Creating Software Stacks
The combined tasks of installation and configuration are typically encompassed by the term hardware and software integration. Integration is typically concerned not only with correctly installing and configuring a software product and binding it to a hardware platform, but installing and configuring several software products to correctly function and interoperate with each other. The result of integrating several software products is typically referred to as an integrated software stack, or simply, a software stack.
The use of a software stack helps diminish the total cost of ownership (TCO) of a system. With a software stack, the configured system implements published best practices and site standards that have been validated before the system is deployed in the data center.
The use of a software stack ensures that all such systems are identically configured. This consistency leverages the experiences of the data center personnel. Their experiences on one system are now applicable across many systems. This helps decrease the TCO as well as speeding system recovery in the event of a failure. In the case of a software load, each system must be individually configured by data center personnel. Even if an attempt is made at automating this task, the possibility of human error still exists and system consistency might be lost.
In order to achieve maximum flexibility and robustness of software stacks, a rigorous separation of software installation and configuration information should be maintained at all times.
The SunMC Change Manager uses a customizable flash archive to implement and deploy software stacks. The system that is used as the archetype from which the software stack is created is referred to as the master system.
Selecting the Master System
For most systems, a software stack should be created shortly before the system goes into production. For example, a database server or LDAP server should have its archive created after the database management software has been installed, but before the databases have been created and populated.
Software that stores configuration information outside of a UNIXR file system might not be correctly configured on the flash installed client. For example, logical volume management software like VERITAS Volume Manager (VxVM) or Solstice DiskSuite™ software store metainformation (such as logical volume layout and RAID configuration information) in raw partitions, outside of a file system. Installing a system from a flash archive created on a master machine that uses VxVM with an encapsulated and mirrored boot disk is not possible. Because archive creation does not (and cannot) access the metainformation in the VxVM private regions, any subsequent installation from that archive would be incomplete and unbootable. The configuration of system software such as this is specified by the SunMC Change Manager parameters file. The configuration of software is done by processing this parameters file after the flash archive is installed.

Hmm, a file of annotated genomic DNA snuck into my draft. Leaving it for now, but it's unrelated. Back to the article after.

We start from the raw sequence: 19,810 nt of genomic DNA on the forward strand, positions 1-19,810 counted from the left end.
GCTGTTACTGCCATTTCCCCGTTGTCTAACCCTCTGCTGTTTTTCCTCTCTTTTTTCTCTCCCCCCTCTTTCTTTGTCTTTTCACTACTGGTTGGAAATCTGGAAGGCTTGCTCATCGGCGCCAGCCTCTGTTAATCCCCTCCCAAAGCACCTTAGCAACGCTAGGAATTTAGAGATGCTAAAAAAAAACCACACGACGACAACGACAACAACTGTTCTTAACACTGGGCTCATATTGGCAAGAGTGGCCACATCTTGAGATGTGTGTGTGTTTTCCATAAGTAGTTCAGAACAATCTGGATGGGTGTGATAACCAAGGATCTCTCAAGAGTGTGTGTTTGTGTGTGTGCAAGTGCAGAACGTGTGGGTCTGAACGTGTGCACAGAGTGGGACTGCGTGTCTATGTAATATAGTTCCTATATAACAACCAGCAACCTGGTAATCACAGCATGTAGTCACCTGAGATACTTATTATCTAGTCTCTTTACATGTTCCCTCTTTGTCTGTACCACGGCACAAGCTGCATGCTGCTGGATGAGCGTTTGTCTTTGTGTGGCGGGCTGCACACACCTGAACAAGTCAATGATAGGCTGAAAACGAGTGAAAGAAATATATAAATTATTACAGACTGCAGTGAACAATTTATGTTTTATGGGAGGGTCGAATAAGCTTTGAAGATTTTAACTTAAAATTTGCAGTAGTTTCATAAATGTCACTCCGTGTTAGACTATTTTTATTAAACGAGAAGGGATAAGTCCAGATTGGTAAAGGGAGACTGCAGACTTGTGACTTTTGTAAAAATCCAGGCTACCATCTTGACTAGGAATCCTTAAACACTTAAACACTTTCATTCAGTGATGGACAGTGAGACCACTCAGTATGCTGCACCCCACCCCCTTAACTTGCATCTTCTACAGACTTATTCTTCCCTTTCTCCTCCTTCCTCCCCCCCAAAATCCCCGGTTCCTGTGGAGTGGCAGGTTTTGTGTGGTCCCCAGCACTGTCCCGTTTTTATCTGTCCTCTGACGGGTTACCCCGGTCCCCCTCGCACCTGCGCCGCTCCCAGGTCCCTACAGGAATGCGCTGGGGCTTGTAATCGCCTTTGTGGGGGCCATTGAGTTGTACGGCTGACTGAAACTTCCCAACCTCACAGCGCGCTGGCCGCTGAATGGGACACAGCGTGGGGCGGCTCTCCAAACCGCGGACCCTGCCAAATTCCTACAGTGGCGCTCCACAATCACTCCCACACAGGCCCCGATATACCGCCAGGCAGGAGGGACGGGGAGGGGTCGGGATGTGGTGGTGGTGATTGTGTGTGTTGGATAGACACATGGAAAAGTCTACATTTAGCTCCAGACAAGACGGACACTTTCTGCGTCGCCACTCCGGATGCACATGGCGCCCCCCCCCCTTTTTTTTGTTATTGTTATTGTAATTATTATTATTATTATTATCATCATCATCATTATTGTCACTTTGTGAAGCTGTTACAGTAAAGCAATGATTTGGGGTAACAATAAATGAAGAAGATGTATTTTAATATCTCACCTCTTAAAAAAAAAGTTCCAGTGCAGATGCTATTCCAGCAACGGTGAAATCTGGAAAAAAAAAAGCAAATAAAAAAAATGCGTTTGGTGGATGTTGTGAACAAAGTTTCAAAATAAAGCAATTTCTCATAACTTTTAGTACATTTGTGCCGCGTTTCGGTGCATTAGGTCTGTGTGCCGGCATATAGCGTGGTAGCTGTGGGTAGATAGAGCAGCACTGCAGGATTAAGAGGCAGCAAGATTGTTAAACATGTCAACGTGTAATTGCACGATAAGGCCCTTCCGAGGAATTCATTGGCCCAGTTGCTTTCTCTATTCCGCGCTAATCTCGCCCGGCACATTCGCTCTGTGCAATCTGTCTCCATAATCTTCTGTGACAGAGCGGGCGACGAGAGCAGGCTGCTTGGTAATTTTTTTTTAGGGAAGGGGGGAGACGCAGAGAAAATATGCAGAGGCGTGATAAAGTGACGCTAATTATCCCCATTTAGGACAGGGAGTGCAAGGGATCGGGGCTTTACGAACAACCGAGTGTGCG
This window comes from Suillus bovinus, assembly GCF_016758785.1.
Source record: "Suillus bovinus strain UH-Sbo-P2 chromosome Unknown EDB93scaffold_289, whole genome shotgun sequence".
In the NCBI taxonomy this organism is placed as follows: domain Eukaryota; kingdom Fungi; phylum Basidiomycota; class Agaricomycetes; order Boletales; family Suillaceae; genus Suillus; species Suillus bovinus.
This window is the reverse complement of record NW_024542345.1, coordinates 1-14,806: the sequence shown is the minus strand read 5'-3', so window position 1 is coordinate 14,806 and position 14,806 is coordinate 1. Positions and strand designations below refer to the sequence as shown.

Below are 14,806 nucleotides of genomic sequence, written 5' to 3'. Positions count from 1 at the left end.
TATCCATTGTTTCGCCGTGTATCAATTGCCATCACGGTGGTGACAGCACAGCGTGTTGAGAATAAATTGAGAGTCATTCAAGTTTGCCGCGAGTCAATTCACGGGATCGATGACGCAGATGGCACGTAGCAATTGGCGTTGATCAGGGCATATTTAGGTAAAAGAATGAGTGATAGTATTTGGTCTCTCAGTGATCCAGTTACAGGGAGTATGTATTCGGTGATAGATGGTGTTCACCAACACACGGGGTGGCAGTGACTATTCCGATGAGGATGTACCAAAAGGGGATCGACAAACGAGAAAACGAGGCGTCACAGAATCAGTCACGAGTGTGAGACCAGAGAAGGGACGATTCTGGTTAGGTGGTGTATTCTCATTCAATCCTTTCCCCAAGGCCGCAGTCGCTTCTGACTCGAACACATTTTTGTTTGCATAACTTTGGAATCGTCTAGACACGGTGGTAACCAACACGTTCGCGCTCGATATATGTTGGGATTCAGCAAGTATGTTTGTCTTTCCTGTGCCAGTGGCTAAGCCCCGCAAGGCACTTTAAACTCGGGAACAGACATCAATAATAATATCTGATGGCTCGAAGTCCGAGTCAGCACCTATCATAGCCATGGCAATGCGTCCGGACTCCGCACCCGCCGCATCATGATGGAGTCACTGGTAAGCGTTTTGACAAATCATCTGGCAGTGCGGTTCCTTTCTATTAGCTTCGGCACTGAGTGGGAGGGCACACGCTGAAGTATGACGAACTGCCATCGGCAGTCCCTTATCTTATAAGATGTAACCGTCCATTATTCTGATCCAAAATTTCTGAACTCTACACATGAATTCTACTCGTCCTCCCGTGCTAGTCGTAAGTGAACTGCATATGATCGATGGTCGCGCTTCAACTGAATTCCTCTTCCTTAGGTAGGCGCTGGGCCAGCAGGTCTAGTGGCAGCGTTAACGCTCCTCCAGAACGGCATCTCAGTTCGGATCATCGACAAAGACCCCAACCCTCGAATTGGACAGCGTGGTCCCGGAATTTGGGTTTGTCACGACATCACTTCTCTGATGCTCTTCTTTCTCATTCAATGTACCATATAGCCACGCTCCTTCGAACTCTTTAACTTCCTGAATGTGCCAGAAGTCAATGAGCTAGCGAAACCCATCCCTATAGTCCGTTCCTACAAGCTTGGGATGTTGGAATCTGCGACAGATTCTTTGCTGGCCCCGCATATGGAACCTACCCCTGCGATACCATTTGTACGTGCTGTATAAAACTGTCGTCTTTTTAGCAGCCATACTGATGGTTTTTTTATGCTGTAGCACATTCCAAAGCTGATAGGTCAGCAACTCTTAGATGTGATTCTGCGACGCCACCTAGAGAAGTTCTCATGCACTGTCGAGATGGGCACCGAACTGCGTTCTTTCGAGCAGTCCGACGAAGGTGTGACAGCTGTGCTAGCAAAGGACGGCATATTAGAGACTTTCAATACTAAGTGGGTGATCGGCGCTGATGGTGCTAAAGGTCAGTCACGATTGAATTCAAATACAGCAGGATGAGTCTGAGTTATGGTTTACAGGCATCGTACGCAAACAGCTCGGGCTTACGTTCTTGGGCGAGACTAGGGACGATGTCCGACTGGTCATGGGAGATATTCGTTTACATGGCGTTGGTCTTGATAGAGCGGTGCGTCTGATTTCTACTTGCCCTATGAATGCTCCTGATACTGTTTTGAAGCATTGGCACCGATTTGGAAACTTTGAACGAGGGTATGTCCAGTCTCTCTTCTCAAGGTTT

To implement software stacks in a flash archive, create the archive on the master machine after installing all software, but before configuring the software. Using the example of a master machine with a VxVM encapsulated and mirrored boot disk, you would create the flash archive after installing the Solaris OE, after adding VxVM packages, and before executing vxinstall to configure the VxVM software. In this example, you can configure the VxVM installation client, including encapsulating and mirroring the boot disk, from a finish script after the flash archive is installed. The values required to complete this configuration, such as the disk to use as the root mirror, are specified in the parameters file as user defined keyword and value pairs.
Building Software Stacks
When selecting a system to be used as the master system and when building the software stack, pay attention to the types of hardware where the stack will be deployed. All software that might be necessary on the installation clients must be contained in the software stack.
For example, consider a Peripheral Component Interconnect (PCI)-based system selected as a master system. Depending on the choices made at installation time, the SBus driver software might not have been installed. Consequently, any resulting software stacks created from this system will not have the SBus drivers available and any SBus hardware will be unavailable to the installation client.
As another example, consider a flash archive created on a Sun Fire™ 15K domain. In most instances, the domain will not have a graphics frame buffer installed, and consequently, no drivers for any graphic frame buffers. This will not prohibit the flash archive from being correctly deployed onto a wide range of platforms. However, if one of those platforms is a Sun Blade™ 1000 workstation, the graphics monitor and frame buffer will not be available due to the lack of frame buffer drivers in the flash archive. To avoid this issue, either: